by Edith Cody-Rice
The book Ugly Beauty: Helena Rubinstein, L’Oreal, and The Blemished History of Looking Good by Ruth Brandon has somehow flown under the radar in Canadian book reviews. Published in 2011, Ugly Beauty tells the tale of two beauty product icons: Helena Rubinstein and L’Oreal. It is a relatively compact history of two individuals, Rubinstein and Eugene Scheuller, both from modest circumstances, who caught the emerging wave of female independence in the early 20th century and rode it to enormous wealth and power.
Both Helena Rubinstein, the founder of her eponymous company and Eugene Scheuller, founder of L’Oreal, came from extremely modest circumstances in the late 19th century. Helena Rubinstein was the poor Jewish daughter of a Polish kerosene merchant who, one of eight sisters, was sent to Australia to help out a married sister and her children living in the outback. Helena arrived in Australia at the age of 16 and hated every minute of her life in that family. She began to sell face creams and the rest is history.
Rubinstein progressed from Australia, where women were largely liberated in terms of work, to Europe and finally to America. Although uneducated, she liked to think of herself as a scientist. She was, in fact, an accomplished marketer, which earned her the position of the first female tycoon. She raked in money by the millions, and even during the second world war, when the access to raw material for the beauty industry was restricted, she managed to land a contract to supply the U.S. army with kits for its male soldiers – a brillant strategic coup.
Rubinstein’s marriage to an artist and bibliophile was doomed, but she financially supported her estranged husband who had his own successes with a book shop in Paris. In fact, she supported all the men in her life as well as her extended family of sisters, cousins, nephews and nieces. Hers was considered an unfeminine career, although in her own view she liberated women who, in 19th century Europe, were considered “bad women” if they wore makeup. Rubinstein’s ultimate badge of liberation was the bright red lipstick she promoted.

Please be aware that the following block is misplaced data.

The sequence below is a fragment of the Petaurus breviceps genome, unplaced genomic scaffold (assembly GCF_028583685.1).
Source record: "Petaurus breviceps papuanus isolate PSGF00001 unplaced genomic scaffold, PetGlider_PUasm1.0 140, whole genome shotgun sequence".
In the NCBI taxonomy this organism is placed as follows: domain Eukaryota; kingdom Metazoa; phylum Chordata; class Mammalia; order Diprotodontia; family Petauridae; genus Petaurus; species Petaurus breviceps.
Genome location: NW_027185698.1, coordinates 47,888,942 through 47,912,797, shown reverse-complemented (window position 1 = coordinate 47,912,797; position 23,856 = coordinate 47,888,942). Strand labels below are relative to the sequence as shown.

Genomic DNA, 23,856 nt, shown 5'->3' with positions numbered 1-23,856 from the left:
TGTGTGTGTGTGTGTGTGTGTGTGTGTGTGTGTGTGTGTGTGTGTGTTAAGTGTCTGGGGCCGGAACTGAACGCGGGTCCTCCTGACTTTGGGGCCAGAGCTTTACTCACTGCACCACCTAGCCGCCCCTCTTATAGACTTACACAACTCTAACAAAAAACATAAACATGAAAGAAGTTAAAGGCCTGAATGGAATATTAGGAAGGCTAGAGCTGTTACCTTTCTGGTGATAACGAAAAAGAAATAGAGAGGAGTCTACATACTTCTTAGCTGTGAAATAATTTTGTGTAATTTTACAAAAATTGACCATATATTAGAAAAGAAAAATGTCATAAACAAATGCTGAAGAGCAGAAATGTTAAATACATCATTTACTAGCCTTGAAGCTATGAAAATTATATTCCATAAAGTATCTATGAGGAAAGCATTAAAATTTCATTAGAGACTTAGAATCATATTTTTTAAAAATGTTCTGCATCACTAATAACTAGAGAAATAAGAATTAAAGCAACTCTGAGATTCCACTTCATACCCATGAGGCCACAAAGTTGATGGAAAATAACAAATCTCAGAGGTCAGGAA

Eugene Scheuller, founder of L’Oreal, was a highly educated scientist. Son of a baker’s family of modest means who worked extremely hard, he was a prodigious scholar and worker, but rejected the dusty halls of scientific academia to take up the challenge of a Parisian hairdresser to create a safe hair dye. He succeeded and grew the hair dye business until he became the wealthiest man in France, a wealth, still stunning today, which he passed to his daughter and granddaughter. He was on the wrong side of history, however. Referencing his own rise to wealth and power, he believed in a society of elites who would rule Europe, a vision that fit well with the Nazi rise to power. The profits of his company soared during France’s occupation by the Nazis in the second world war, and he was tried twice for collaboration after the war, although acquitted through the intercession of powerful colleagues. L’Oreal continued to hire ex anti-semites and Nazi sympathizers into the company for years after the war, a move which sparked public relations nightmares.
At the end of the book the author appears to wander off somewhat from pure story telling into musing on the position of women today. She notes that Helena Rubinstein was brash, crass, but master of her fate while Scheuller’s daughter, Liliane Bettencourt, was raised to inhabit the subservient position of the traditional wife. She supported the men in her life with her enormous wealth, from her husband to her banker to much younger artist protegé who is now in litigation with her daughter over the enormous sums Liliane Bettencourt signed over to him. Reputed to be brilliant, Liliane never ran L’Oreal, although she sat on its board as a major shareholder. Author Brandon clearly sees Liliane as a victim of her upbringing.
Although it wanders somewhat, this book is a fascinating look at the beauty industry and the people who recognized the emerging market for beauty products as women entered the 20th century and began to assert their independence.
Ugly Beauty is available from Mill Street Books in Almonte and Read’s Book Shop in Carleton Place